Toronto Police are putting surveillance cameras in Chinatown and people aren't happy
Toronto Police Services is getting ready to install some of the 40 new closed-circuit television cameras promised as a way to deter gun violence in the city, but one neighbourhood is speaking out against them.
TPS held a public meeting last night to discuss the installation of CCTV police surveillance cameras at Dundas and Bathurst streets, Dundas West and Spadina Avenue, and Queen West and Augusta Avenue.
Residents of Chinatown, Kensington and Queen West as well as members of Friends of Chinatown TO, a community grassroots organization, came out to express their concerns about the cameras.
"Heightened police surveillance will target poor + BIPOC folks—Police surveillance does NOT equal safety," Friends of Chinatown TO tweeted Sunday along with a flyer for the meeting, which took place at the neighbourhood police station at 7 p.m. Monday.
Toronto Police Services is holding a public meeting on MONDAY (tomorrow) at 7PM re: the installation of CCTV police surveillance cameras in Chinatown, Kensington, Queen St W.— Friends of Chinatown TO (@chinatownFOCT) March 8, 2020
Heightened police surveillance will target poor + BIPOC folks—Police surveillance does NOT equal safety. pic.twitter.com/i0iihn8BAp
"This public meeting about TPS installing police surveillance cameras in Chinatown, Kensington, Queen West is happening TONIGHT," another resident tweeted yesterday. "Come to voice your concerns on the effect that increased surveillance + police presence will have on poor and BIPOC folks! Surveillance is NOT safety."
Around 50 concerned residents came out to ask police for evidence that the cameras actually decrease violence and increase safety, but they were left disappointed.
This "consultation" RE: installation of cameras is basically @TPSOperations telling us they're doing it. No data to justify the cameras provided, no info re: cost, & nobody of any influence. 50 ppl showed up on the nicest night of the year & everyone here doesn't want the cameras pic.twitter.com/7PmxTDVVGE— Daniel Rotsztain (@theurbangeog) March 9, 2020
Several attendees took to social media to express frustration about the fact that no evidence was provided for why these particular intersections were chosen.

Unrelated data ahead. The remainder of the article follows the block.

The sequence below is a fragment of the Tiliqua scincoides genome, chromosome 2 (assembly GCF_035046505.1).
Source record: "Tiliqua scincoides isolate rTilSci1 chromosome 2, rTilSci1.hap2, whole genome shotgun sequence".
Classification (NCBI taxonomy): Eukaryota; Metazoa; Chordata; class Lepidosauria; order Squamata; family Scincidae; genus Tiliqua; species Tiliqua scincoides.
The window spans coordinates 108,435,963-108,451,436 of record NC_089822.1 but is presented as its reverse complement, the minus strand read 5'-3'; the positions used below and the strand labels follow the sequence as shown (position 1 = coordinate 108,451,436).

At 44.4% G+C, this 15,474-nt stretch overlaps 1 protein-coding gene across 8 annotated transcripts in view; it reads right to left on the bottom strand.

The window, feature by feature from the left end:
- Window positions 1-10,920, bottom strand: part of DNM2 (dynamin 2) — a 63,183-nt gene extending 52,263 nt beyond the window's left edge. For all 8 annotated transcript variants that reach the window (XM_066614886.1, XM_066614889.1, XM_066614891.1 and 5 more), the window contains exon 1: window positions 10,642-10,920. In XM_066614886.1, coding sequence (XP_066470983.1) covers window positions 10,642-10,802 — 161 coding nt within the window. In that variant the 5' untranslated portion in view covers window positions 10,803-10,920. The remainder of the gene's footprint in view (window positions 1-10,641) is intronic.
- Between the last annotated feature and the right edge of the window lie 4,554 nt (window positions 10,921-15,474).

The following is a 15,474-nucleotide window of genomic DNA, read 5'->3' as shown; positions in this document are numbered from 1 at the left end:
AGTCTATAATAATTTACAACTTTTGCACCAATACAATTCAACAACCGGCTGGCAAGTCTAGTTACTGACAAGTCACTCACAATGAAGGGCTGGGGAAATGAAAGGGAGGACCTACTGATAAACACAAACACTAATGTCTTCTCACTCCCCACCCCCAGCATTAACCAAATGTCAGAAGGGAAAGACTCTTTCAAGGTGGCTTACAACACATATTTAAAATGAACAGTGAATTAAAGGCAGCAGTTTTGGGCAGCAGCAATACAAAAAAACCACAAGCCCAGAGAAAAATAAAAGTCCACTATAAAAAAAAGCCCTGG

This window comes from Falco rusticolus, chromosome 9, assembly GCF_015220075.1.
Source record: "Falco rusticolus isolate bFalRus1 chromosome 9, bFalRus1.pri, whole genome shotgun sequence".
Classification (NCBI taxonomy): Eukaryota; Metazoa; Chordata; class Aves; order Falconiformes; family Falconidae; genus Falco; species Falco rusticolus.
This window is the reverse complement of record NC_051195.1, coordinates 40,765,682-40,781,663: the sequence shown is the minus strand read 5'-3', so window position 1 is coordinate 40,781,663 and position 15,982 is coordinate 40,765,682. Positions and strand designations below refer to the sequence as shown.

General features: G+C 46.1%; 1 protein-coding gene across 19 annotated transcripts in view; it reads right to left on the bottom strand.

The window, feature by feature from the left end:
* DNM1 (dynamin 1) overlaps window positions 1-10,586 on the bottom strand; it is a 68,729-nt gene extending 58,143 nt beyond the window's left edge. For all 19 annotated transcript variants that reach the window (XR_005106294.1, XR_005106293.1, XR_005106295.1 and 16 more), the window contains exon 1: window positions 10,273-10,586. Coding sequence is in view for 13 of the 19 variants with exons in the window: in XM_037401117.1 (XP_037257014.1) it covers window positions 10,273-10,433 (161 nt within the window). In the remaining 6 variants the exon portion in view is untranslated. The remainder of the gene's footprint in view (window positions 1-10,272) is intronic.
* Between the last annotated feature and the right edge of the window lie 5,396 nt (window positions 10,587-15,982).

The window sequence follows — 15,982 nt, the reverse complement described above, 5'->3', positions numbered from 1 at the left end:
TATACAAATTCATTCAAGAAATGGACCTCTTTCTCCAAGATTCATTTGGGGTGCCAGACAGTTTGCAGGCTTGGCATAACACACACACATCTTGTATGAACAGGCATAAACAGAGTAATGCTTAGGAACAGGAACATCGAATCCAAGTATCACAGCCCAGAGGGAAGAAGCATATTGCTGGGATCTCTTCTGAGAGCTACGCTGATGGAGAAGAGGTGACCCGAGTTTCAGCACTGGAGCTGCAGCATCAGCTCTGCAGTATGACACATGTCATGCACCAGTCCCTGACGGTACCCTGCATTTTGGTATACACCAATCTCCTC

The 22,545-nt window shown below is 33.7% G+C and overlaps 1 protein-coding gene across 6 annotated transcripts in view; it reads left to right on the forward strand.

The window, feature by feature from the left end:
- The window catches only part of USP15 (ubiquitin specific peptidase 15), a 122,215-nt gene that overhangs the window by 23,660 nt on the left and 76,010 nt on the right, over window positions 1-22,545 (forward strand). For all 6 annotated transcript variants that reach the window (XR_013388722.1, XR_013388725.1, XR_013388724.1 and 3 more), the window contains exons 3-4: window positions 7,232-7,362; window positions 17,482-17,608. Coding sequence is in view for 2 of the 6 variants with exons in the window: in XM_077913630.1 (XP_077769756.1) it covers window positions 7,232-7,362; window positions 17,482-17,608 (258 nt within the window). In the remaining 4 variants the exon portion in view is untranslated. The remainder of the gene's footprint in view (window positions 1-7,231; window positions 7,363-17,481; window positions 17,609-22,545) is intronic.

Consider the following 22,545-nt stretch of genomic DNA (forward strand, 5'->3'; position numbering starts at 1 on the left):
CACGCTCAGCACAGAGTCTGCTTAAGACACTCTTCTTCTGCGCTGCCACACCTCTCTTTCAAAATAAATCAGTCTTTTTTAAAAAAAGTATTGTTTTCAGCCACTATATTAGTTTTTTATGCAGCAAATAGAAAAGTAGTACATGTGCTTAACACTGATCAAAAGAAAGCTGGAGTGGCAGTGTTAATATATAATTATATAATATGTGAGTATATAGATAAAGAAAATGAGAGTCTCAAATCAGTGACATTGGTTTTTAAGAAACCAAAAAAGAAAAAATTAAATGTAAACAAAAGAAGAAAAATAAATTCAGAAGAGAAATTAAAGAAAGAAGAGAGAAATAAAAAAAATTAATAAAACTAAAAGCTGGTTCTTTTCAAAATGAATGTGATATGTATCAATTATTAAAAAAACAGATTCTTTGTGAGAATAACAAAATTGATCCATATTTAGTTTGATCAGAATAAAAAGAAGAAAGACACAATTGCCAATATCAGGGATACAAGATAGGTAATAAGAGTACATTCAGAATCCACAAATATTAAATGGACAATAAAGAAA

This isn’t a real community consultation without any evidence that these CCTV surveillance cameras are needed in Chinatown, Kensington, and Queen West.— Diana Yoon 🌅 (@DianaYoonTO) March 9, 2020
No data or statistics provided on how this will deter crime and why they’ve picked these intersections. https://t.co/Y7HVXRG13E
Friends of Chinatown TO reported that nearly half the attendees walked out of the meeting before it was over due to the lack of information provided to residents.
Nearly half of attendees walked out of the meeting tonight before it was over. Our community is deeply disappointed with the lack of preperation shown on behalf of @TorontoPolice and its board. No studies, no community canvassing, not even info on the physical cameras themselves. pic.twitter.com/HTVkZoBHHd— Friends of Chinatown TO (@chinatownFOCT) March 10, 2020
According to one resident, the police officer leading the meeting was unable to provide any information on the budget for the cameras or how they typically impact actual communities.
A couple updates on how meeting went: police officer conducting the consultation was not able to answer any questions around budget ("I don't know anything about that"), the impact of surveillance on BIPOC communities, the fact that research suggests CCTV does not deter crime.— lorraine 👩🏻💻 (@digitallorraine) March 10, 2020
Premier Doug Ford and Toronto Mayor John Tory announced plans to bring the total number of CCTV cameras operating in Toronto from 34 to 74 over the next three years back in August. The province committed $3 million toward the initiative.
At the time, Police Chief Mark Saunders said he had received numerous requests from communities for more cameras, though he didn't specify which ones.
He also said the existing CCTV network had a "tremendous impact" on the force's ability to pursue criminals.
But research suggests these cameras don't always make communities safer.
According to Canadian Lawyer Mag, CCTV surveillance cameras actually do little to deter crime. And a study from Ryerson University found that CCTV cameras often don't make women feel safer in their communities.
In July, U.K. expert Martin Gill told CBC News the cameras raise obvious privacy concerns and can also force crime into areas where the cameras aren't as prevalent.
You should contact the Police Services Board directly. They determine how the police spend their time and money. https://t.co/crx8HznFO1— Mike Layton (@m_layton) March 10, 2020
Toronto police told attendees of last night's meeting that they want this process to be "open and transparent," but the form given to residents did not include any contact information.
Friends of Chinatown TO noted this on Twitter and asked who they should contact to voice their concerns, to which city councillor Mike Layton responded that they should reach out to the Police Services Board directly.
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